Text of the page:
years. It is not possible to present a detailed analysis of
previous results here, but we refer the interested reader in
particular to the papers [2, 4, 5], to the books
[9, 10, 12] and the
references therein. It is the paper by Fang and Ito [2], and
da~Veiga, [15] which
furnished
in part the motivation for this work, and
which are closest to the assumptions made.
Indeed the regularity of $n,p$ shown here is conjectured in [15].
In general terms, the
approaches usually employed in the past
are based on time discretization, on semigroup analysis,
on fixed point theorems and weak solutions are found in suitable
spaces. Often techniques involving maximum principles, the Einstein
relations and the introduction of quasi Fermi variables, and
coefficient truncation were employed. In this paper we use none of
these tools, and it is not clear how useful many of these
would be in our situation, given the memory term present in $(1').$
Instead we employ Degree Theory and work directly with
$C^{\alpha ,\alpha /2}$ spaces. Not only does this simplify
considerably the presentation but the solutions we find are of the
regularity one would expect from the physical point of view. More
global regularity cannot be realized in general due to the mixed boundary
conditions for $n,p,\varphi $.
Our procedures are based on simple
arguments involving classical results ([6, 17]) which are
well-known although in themselves far from simple. As presented,
the results are given for $\Omega \subset R^3$ -- the physically
interesting case. We conjecture that similar results hold for
$\Omega \subset R^N,\; N\ne 3$.
As a final observation, note that as mentioned above, we do not make
use of the Einstein Relations connecting $D_n,\,D_p$ and $\mu
_n,\,\mu _p$ as we shall have no need of them. It follows that the
results also hold if the system does not admit `` quasi-Fermi " variables.
\head{II. Analysis}\endhead
Based on the model system considered in the Introduction, we
introduce the following equations:
$$
\gather
-\Delta \varphi = f\big(x,t,p-n,h(p,n)\big) \tag 1\\
\pd{n}{t} -\nabla [D_n(x,t,n,p,| \nabla\varphi | )\nabla
n - n\mu _n\big(x,t,n,p,| \nabla \varphi | \big)
\nabla\varphi ]\\ = 1-h(p,n) - n[1+h(p,n)] + R_n(x,t,n,p) \tag 2\\
\pd pt - \nabla \big[D_p(x,t,n,p,| \nabla\varphi | )\nabla p
+ p\mu _p \big(x,t,n,p,| \nabla \varphi |\big)
\nabla\varphi \big] \\ = 1+h(p,n) -p[1-h(p,n)] + R_p(x,t,n,p) \tag 3
\endgather
$$
with
$$
h(p,n) =\int^t_0 (p-n) e^{-\int^t_\xi (n+p+2)d\eta } d\xi \,.
$$
We keep the initial/boundary conditions given on $(n,p,\varphi )$
in the introduction as well as the requirement that $D_n,D_p,\mu
_n,\mu _p,R_n,R_p$ be smooth functions of their respective
arguments (at least for $n,\,p\ge 0)$. We now introduce the
following growth conditions on $\Omega \times (0,T)$, which may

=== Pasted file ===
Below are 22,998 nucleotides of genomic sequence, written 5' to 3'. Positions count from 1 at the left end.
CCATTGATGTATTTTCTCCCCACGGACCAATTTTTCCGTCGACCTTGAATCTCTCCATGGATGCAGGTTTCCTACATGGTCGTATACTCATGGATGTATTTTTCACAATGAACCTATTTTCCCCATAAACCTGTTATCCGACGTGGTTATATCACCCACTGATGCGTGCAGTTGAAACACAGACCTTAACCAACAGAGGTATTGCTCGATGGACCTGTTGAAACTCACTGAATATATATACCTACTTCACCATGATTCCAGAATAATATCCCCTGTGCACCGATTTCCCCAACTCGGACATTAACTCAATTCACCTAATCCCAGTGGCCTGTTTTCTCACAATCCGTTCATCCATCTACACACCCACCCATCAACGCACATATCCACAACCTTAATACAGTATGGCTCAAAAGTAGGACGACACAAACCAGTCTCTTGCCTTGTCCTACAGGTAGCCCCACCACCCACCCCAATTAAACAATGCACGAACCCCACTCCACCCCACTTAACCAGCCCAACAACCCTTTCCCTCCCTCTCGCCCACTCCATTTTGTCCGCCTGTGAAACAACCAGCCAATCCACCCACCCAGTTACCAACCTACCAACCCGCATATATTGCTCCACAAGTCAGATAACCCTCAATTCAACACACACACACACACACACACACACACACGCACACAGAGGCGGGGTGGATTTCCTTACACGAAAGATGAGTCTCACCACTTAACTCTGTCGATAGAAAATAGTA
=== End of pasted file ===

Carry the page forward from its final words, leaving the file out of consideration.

depend on $T$.
\item {(A)} There exist positive constants $\alpha ,\beta $ such
that
$$
\alpha \le D_n(x,t,n,p,| \nabla\varphi | ), \quad
D_p(x,t,n,p,| \nabla\varphi | )\le \beta
$$
\item {(B)} $R_n(x,t,n,p) =
R_{n,1}(x,t,n,p) - n R_{n,2}(x,t,n,p)$
with $R_{n,1},\;R_{n,2}$ nonnegative,
bounded, smooth if $n,p\ge 0$. We
assume that $R_p$ admits a similar decomposition into
$R_{p,1}- p R_{p,2}$ with and $R_{p,1},\; R_{p,2}$
nonnegative, bounded, smooth.
\item {(C)} $\mu _n = \mu _{n,1} +\mu _{n,2}, $ with $\mu
_{n,1} $ a positive constant and $\mu _{n,2} =\mu
_{n,2}\big(x,t,n,p,| \nabla \varphi | \big)$ such
that $| \mu _{n,2}\nabla\varphi | \le a_n$ for some
positive constants $a_n$ if $\big(x,t\big)$ are bounded.
Similarly, $\mu _p =\mu _{p,1} +\mu _{p,2}$ with $0<\mu
_{p,1}$ constant
and $| \mu _{p,2}\nabla \varphi | \le
a_p.$
\item {(D)} There exist positive smooth functions $M_1,M_2$ of $(x,t)$
such that
$$
\big| f(x,t,\xi _1,\xi _2) - M_1| \xi _1|
^{\alpha_2}
\;\text{sign}\;\xi _1\big| \le M_2
$$
for some $\alpha_2 \ge 1$ and all $(x,t)\in \Omega \times [0,T], \quad
0\le \xi _2\le 1$.
Observe that system (1)--(3) with conditions (A -- D) includes both
the standard Drift-Diffusion model and the amorphous silicon model.
We choose and fix a parameter $\tau $ with $3<\tau <4, $ set
$Q_T=\Omega \times (0,T)$ and recall $\Omega \subset R^3$. We
observe the following results
\proclaim {Lemma 0}
\item{\rm (a)} Let $-\Delta u(x) =f_1(x)$ in
$\Omega $, with $f_1\in L^\tau(\Omega )$. If $u=\overline
u(x)\in C^1$ in $\Gamma _D, \quad \pd{u}{n} =0$ on $\Gamma _N$ then
$u\in H^{1,\tau}(\Omega )$ and
$$
\| \nabla u\| _{L^\tau(\Omega )} \le C\Big[\| f_1\|
_{L^\tau(\Omega )} +\| \overline u\| _{C^1(\Omega )}\Big]
$$
\item{\rm (b)} Let $v$ be a generalized solution of
$$
v_t -\nabla [w\nabla v +\vec\delta v] +m v = f_2 \tag 4
$$
with $0<\alpha 0$
(independent of $v)$ such that $v\in C^{\alpha _0,\alpha _0/2}
(\overline Q_T)$.
\item{\rm (c)} If $v$ solves {\rm (4)} with the given initial/boundary
conditions and $\| v\| _{L^2(\Omega )}(t)$ is bounded,
then $v$ is globally bounded in $L^\infty$.
\endproclaim
\demo{Proof} Part (a) is immediate from the results of Shamir,
[13].
Part (b) follows from e.g. [6, Theorem~10.1, p.~205] (see
also [1]) and a reflection process to establish
the needed regularity on $\overline \Gamma _N\cap \Gamma _D,$
[7], [16], and
Part (c) follows from [6, p.~192]. More explicitly, let
$v$ satisfy (4) and suppose first that
$\Omega_0\subset\subset \Omega$. Then for $\Omega_0$ Parts~(b), (c) are
found explicitly in [6]. Next,
if $P\in\Gamma _N$ then we map a neighborhood $\Cal N$
of $P$ by a bi-Lipschitz map $L$ to a sphere $S$ with
$L(\Gamma _N\cap\Cal N)\subset\{x \mid x_3=0\}$,
$L(P)=0$ and $L(\Omega\cap\Cal N)\subset \{x\mid x_3>0\}.$
We extend $v$ as an even function to the whole of $S$
and the coefficients as in [14], [16] so that the extended
function $\widehat v$ satisfies (the extended) (4) in